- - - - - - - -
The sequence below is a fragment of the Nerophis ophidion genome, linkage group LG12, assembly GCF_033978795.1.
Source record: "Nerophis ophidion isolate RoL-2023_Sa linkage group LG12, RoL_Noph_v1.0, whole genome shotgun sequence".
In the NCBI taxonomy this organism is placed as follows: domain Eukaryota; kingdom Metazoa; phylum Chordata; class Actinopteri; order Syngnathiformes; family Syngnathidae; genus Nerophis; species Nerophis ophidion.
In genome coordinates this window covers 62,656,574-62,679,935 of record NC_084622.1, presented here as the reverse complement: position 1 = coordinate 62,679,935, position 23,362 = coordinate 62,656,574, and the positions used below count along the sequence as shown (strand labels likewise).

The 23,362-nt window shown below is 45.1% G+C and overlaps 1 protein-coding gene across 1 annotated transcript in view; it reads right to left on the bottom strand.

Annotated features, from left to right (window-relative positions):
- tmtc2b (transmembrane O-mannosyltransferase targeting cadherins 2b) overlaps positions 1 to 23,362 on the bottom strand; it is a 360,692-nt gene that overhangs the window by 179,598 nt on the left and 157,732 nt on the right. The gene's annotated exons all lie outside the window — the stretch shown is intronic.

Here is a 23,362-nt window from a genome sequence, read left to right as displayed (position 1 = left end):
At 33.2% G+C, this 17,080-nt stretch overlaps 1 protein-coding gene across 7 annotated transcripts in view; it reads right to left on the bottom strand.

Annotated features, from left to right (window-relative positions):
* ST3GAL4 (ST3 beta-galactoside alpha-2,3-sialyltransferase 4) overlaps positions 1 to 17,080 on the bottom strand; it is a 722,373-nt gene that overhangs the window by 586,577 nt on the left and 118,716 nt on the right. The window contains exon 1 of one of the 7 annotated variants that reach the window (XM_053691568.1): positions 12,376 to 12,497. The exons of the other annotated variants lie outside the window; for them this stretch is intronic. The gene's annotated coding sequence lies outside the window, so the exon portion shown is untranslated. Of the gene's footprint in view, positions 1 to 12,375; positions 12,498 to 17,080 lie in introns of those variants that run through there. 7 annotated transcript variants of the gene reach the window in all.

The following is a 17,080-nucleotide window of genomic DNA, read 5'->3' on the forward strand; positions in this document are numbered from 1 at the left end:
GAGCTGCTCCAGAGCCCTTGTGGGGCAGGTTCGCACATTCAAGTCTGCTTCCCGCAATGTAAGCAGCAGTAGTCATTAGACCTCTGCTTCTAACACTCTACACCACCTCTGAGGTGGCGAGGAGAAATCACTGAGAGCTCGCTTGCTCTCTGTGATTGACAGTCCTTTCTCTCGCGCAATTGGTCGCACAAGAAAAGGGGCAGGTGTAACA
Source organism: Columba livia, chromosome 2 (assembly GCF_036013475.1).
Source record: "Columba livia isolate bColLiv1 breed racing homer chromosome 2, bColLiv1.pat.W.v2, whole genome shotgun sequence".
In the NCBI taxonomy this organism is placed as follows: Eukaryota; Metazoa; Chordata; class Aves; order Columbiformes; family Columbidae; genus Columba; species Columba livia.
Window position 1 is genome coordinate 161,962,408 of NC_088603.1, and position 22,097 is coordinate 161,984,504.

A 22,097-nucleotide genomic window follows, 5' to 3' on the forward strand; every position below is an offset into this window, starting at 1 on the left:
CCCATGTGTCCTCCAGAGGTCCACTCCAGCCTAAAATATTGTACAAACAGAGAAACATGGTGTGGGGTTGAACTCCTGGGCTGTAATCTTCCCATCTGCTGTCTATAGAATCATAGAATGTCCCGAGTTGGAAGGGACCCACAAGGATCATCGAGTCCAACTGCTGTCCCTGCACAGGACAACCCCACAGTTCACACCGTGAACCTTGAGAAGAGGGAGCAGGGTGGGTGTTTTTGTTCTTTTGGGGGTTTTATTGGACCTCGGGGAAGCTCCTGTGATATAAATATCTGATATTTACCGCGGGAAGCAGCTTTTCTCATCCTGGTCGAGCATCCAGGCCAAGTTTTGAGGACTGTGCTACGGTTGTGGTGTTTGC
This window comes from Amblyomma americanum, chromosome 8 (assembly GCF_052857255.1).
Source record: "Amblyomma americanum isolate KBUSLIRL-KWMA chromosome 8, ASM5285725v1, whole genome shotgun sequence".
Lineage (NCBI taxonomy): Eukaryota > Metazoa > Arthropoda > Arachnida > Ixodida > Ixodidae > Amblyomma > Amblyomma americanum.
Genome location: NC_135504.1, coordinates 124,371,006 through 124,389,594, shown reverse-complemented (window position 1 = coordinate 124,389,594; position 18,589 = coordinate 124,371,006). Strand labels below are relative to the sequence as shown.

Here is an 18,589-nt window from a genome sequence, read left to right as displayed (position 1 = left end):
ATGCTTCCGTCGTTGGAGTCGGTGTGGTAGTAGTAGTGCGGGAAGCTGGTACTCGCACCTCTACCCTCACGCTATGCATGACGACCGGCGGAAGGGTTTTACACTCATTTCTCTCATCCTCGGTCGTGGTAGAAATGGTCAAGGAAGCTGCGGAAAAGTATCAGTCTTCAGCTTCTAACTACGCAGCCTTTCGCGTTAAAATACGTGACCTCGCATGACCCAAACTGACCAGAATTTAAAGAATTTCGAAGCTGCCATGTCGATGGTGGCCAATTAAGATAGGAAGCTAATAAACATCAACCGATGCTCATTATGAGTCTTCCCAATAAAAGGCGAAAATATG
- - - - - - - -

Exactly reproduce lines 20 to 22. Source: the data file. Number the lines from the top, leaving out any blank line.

This window comes from Amblyomma americanum, chromosome 8 (assembly GCF_052857255.1).
Source record: "Amblyomma americanum isolate KBUSLIRL-KWMA chromosome 8, ASM5285725v1, whole genome shotgun sequence".
Lineage (NCBI taxonomy): Eukaryota > Metazoa > Arthropoda > Arachnida > Ixodida > Ixodidae > Amblyomma > Amblyomma americanum.